A myth of witchcraft held that a forked branch of Witch-hazel could be used to locate underground water. – from Ladybird Johnson Wildflower Center
Witch Hazel (Hamamelis virginiana L.)
Plant appearance: small tree or tall shrub, often multi-trunked, 10-15 ft. tall but can reach 35 ft. in height. It has fragrant, yellow flowers with lettuce-green, deciduous leaves
Part used: leaves, twigs, and bark
Therapeutic Uses: The aromatic extract of leaves, twigs, and bark is used in mildly astringent lotions and floral water (extract mixed with water – no plant bits in it.) Witch-hazel is not an essential oil, but an extract. I included it because it is such a therapeutic substance.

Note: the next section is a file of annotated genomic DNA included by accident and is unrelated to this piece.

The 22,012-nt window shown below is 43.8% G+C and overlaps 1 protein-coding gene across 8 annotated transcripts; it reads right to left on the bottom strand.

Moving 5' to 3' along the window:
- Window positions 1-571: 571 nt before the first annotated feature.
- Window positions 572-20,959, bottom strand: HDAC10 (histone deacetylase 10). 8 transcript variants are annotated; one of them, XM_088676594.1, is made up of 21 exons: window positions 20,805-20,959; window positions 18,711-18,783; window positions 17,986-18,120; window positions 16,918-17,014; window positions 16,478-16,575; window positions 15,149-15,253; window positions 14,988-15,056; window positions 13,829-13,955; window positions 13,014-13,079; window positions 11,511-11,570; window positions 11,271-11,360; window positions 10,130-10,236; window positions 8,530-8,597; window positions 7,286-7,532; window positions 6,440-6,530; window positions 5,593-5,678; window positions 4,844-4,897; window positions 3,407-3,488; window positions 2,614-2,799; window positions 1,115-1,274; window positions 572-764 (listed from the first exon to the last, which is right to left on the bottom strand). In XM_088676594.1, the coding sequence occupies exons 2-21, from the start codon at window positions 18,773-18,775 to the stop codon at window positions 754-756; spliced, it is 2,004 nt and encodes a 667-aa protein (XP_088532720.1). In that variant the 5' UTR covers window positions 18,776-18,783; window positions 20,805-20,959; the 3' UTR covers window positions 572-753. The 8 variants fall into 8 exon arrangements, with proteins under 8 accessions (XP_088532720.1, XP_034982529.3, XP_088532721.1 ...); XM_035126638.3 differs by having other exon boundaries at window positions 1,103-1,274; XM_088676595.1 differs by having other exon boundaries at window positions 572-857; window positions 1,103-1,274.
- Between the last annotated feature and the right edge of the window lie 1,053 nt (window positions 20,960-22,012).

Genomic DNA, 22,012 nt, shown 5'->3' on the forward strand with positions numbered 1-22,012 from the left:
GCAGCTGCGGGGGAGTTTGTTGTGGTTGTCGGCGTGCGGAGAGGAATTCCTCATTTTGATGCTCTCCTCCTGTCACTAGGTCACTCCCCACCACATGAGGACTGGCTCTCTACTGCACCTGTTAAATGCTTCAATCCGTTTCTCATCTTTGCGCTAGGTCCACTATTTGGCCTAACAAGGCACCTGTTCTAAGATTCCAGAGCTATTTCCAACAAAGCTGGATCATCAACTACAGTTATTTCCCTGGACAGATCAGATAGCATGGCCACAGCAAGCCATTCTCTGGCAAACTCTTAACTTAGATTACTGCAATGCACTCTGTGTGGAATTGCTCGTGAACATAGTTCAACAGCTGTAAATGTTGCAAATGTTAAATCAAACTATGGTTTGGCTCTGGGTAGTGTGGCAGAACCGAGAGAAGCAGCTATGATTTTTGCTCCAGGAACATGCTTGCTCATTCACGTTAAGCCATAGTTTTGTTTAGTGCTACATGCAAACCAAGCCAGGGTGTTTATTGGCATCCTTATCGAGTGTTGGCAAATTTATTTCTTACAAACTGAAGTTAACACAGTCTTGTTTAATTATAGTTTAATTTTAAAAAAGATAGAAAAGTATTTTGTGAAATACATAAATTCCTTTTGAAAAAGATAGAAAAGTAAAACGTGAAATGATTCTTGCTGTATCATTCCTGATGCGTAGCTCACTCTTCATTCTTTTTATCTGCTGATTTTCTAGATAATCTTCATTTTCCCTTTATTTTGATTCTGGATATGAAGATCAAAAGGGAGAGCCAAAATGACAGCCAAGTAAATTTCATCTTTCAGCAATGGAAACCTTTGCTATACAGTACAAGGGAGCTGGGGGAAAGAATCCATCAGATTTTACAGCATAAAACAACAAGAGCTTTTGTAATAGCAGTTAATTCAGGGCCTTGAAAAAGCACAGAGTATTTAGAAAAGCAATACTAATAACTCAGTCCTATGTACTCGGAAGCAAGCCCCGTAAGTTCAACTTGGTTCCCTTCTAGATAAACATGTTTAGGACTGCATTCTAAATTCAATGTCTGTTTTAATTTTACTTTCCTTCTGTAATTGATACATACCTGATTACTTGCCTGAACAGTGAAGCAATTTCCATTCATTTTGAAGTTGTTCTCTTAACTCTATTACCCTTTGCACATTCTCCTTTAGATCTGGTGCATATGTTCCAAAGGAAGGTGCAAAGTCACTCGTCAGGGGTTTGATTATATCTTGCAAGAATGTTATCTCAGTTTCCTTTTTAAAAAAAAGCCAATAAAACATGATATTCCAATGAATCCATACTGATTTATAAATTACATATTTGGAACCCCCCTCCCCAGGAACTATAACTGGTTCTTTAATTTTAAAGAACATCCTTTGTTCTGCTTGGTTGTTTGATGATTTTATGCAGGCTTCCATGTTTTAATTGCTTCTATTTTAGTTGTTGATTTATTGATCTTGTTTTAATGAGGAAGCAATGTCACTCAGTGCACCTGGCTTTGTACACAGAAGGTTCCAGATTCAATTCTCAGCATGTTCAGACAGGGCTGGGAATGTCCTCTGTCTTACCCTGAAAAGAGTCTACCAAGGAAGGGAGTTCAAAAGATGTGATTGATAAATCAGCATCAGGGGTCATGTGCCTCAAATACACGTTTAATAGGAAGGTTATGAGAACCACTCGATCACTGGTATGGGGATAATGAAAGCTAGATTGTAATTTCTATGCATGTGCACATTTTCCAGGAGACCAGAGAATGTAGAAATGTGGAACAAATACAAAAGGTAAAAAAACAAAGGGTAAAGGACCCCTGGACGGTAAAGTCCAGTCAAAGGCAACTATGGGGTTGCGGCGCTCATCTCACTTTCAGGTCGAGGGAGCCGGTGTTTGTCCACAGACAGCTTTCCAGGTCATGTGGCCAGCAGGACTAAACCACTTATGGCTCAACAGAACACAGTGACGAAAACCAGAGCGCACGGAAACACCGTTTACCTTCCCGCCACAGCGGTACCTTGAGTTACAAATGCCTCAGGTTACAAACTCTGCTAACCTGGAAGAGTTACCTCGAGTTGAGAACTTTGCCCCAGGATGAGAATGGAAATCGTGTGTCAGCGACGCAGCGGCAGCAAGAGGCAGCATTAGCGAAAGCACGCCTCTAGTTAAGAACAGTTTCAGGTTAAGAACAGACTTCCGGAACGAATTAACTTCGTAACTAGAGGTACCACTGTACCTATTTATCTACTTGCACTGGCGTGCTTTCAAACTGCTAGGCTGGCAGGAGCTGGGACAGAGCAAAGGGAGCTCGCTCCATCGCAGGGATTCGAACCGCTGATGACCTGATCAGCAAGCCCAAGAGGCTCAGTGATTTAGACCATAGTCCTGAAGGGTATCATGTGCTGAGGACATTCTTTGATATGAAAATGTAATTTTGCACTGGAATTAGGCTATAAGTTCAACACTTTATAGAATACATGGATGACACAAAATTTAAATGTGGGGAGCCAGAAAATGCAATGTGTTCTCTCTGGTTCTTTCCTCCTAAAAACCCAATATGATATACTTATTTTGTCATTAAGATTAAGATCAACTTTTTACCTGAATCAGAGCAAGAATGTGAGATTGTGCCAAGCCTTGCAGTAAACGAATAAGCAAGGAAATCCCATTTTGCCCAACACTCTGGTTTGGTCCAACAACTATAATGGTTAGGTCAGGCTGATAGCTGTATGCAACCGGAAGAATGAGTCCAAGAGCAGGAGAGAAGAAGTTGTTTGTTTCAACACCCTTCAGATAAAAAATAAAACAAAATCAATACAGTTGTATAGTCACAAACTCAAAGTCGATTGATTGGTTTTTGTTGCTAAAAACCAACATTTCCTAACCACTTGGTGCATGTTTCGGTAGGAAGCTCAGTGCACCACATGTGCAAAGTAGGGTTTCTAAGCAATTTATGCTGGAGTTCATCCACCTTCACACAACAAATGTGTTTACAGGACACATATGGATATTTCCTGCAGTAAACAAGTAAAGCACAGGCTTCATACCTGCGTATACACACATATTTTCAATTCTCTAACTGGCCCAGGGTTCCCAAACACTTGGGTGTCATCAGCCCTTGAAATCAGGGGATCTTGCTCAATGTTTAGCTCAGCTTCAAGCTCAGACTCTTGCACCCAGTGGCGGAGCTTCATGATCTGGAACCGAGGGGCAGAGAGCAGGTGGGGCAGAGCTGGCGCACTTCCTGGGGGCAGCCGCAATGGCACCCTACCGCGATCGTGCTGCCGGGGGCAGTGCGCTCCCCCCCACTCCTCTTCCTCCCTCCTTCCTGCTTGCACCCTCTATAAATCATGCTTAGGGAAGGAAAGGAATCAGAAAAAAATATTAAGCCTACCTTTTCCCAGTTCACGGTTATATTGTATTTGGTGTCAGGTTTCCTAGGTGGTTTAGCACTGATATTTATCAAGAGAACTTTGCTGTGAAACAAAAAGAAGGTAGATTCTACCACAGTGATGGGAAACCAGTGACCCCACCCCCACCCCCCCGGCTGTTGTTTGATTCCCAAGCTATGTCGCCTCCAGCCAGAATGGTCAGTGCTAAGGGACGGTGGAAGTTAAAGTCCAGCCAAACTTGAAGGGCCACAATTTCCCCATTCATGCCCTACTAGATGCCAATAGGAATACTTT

You can buy witch-hazel in two ways. What is usually found in chain drug stores is a mixture of the floral water and alcohol. This is desirable in some situations as it kills germs as well as soothes (even if it burns a little at first.) In other situations, especially around the eyes, there is a non-alcohol form of it. You may have to order the non-alcohol form online, as I’ve never seen it locally.
I found a very educational video that will highlight the many uses of witch-hazel.